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Spain begins quest for 3rd Euro title against Czechs

Defending champion Spain begins its quest for a third straight European Championship title against the Czech Republic, while host France also escaped with a relatively unthreatening group in Saturday's draw and opens Euro 2016 against Romania on June 10.

World Cup winner Germany will also be content with the draw, although Italy wasn't so lucky and neither was England.

Spain's other opponents in Group D are Turkey and Croatia, while coach Didier Deschamps' France also takes on newcomer Albania and Switzerland in Group A.

Although Spain is the only team to have won the competition consecutively, and won nine out of 10 games in qualifying, coach Vicente del Bosque remains cautious.

"It's going to be very difficult for us," he said.

Germany faces Robert Lewandowski's Poland, Ukraine and Northern Ireland in Group C, while England has its work cut out against local rival Wales and Russia in Group B, which also contains Slovakia.

"We have a rather balanced group ... which we have to win," Germany coach Joachim Loew said. "We're favorites in the group and we want to win it."

Loew's confidence was echoed by former midfielder Lothar Matthaeus, who captained West Germany to the World Cup title in 1990.

"There are trickier groups," he said. "German football fans can look forward to the second round."

But Germany's defense will need to be wary of Lewandowski, the top scorer in qualifying with 13 goals, who has been in rampant form for Bayern Munich.

Italy will not be relishing Group E much, which contains a top-ranked Belgian side — featuring Chelsea's Eden Hazard and Manchester City's Vincent Kompany — Sweden, led by Paris Saint-Germain star Zlatan Ibrahimovic, and a rejuvenated Ireland.

"Belgium are a great team with outstanding players," Italy coach Antonio Conte said, while Belgium coach Marc Wilmots was equally wary, saying "it's the most difficult opponents we could have."

Sweden vs. Belgium looks like a mouth-watering final match in that group.

Portugal's Cristiano Ronaldo will be confident of adding to his record 26 goals in Euros, including qualifiers, in a Group F featuring Iceland and Hungary, but Austria was unbeaten in qualifying and poses a strong threat.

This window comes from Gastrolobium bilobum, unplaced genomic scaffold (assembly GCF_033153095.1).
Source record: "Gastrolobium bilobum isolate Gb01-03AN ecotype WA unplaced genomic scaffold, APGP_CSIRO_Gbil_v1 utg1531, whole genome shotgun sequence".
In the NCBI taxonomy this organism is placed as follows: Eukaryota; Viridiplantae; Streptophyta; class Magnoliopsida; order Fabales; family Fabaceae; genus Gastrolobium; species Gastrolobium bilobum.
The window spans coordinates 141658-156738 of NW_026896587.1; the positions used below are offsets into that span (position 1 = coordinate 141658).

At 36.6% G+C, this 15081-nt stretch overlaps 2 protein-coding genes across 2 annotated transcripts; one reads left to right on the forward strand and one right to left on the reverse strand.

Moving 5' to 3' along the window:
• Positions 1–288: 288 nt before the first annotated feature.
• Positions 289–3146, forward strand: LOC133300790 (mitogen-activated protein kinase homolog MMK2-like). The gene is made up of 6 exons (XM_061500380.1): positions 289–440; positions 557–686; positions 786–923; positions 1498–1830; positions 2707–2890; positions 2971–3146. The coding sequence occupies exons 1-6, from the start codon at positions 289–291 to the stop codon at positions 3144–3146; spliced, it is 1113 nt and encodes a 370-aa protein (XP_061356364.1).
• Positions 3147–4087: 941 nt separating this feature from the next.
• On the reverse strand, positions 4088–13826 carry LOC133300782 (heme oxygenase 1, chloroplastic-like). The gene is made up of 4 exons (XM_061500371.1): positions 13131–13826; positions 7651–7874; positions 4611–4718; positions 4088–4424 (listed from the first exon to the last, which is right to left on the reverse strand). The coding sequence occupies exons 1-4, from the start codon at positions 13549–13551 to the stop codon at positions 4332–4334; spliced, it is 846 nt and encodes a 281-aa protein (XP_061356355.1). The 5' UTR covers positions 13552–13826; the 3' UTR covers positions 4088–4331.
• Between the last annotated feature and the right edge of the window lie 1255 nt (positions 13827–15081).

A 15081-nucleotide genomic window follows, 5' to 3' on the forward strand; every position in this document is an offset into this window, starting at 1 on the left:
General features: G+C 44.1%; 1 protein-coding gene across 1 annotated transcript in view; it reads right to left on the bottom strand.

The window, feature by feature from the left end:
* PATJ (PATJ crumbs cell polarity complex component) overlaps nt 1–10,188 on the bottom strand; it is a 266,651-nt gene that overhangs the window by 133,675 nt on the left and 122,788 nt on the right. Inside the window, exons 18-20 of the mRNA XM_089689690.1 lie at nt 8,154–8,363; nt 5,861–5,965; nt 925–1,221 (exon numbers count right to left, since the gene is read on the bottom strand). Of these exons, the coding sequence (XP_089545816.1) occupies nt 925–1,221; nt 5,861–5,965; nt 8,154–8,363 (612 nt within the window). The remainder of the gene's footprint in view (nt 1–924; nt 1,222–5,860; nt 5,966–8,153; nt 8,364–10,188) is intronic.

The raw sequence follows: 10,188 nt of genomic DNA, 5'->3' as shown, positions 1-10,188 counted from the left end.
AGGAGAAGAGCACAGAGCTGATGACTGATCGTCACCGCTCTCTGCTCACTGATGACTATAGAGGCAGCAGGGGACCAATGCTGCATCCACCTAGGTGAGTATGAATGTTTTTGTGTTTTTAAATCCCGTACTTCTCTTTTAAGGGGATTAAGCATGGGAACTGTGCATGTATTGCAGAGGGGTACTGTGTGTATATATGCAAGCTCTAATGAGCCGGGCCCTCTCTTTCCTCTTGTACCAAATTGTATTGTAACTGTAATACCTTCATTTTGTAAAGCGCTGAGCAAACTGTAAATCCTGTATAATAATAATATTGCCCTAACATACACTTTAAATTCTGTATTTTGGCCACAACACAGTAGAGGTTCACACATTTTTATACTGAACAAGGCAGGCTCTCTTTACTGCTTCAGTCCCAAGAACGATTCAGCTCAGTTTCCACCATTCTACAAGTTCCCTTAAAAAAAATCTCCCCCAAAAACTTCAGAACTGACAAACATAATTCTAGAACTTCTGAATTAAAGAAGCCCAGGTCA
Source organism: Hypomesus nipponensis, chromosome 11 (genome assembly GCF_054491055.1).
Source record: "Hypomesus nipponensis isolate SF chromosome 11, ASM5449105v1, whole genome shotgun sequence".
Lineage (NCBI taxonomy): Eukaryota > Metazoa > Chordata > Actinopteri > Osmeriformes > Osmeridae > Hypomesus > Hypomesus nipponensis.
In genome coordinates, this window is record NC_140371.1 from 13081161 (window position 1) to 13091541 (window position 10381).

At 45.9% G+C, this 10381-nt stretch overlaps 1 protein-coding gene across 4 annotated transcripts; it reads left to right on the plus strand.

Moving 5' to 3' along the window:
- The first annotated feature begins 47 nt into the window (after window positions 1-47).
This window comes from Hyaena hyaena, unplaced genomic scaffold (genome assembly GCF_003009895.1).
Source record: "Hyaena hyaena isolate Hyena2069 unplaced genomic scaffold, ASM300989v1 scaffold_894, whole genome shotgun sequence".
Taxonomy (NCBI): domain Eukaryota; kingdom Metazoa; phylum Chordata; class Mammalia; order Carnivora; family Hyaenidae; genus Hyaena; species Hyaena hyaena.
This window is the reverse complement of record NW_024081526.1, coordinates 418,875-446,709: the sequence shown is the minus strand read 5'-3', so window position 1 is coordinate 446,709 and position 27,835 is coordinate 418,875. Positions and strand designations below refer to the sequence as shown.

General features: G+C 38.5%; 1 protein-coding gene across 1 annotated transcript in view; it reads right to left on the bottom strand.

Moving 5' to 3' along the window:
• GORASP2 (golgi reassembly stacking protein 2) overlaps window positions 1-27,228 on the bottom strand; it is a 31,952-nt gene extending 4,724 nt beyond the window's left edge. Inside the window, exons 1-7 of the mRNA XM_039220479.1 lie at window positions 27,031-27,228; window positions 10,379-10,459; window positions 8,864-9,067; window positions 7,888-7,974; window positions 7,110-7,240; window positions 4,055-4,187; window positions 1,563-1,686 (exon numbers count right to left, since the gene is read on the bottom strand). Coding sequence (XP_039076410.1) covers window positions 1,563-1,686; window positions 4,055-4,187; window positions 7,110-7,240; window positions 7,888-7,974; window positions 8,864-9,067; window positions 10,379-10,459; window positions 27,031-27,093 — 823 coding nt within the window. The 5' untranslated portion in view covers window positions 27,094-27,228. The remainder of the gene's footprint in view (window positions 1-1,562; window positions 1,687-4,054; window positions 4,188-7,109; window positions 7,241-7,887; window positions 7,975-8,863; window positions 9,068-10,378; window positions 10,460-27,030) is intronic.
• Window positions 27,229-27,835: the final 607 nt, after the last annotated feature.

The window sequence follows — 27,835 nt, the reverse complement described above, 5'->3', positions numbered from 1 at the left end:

In September, with Bayern Munich's David Alaba playing in a more attacking midfield role, Austria won 4-1 away to Sweden in a performance full of speed and menace.

"(Austria) qualified directly from their group, eliminating the Netherlands in the process, which says a lot about their potential," Portugal coach Fernando Santos said. "Austria is also a team that has been improving lately and has great players, like David Alaba, Christian Fuchs and Marko Arnautovic. They finished their group on a high and we will have to be careful with them."

England will first play Russia in Marseille on June 11 and there is likely to be a heavy security presence after serious outbreaks of fan violence there when England played Tunisia during the 1998 World Cup.

"Russia and Slovakia will be interesting. I have not come across either of those two teams in my international management before," England coach Roy Hodgson said. "There will be plenty of research between now and June and we can find out as much as we can before the campaign. Wales are very well organised, have a team spirit and very strong spine."

Wales' hopes of progressing rest largely with Real Madrid winger Gareth Bale, who scored seven goals in qualifying.

The European Championship has 24 teams for the first time, and will feature a new second round that includes the best four third-place finishers.

France will be confident of winning its group, having beating Switzerland 5-2 in the group stages at last year's World Cup in Brazil.

Karim Benzema starred in that match, but could well miss the tournament after being indefinitely suspended from the national team. He has been charged with conspiracy to blackmail in a case involving France teammate Mathieu Valbuena — who also scored against the Swiss — and Benzema is suspended pending the outcome of his case.

Benzema and Valbuena tore the Swiss apart that day, but the case is now threatening to tear the national team apart.

"A lot of things can happen one way or another," said Deschamps, leaving the door open for a return. "For now he's not available for selection, (but) I don't know what will happen in six months' time."

France last hosted the Euro in 1984 and won it thanks to the brilliance of Michel Platini's nine goals from midfield.

Saturday's draw took place at the Palais des Congres in Paris without Platini, who is the current — though suspended — president of UEFA.

Platini lost his appeal Friday at the Court of Arbitration for Sport to lift his 90-day FIFA ban. The case centers on FIFA President Sepp Blatter's approval of $2 million of FIFA money that Platini got in 2011 as backdated payment.

Although France has high hopes of reaching the July 10 final at Stade de France, Benzema and Platini may not be there if they do.



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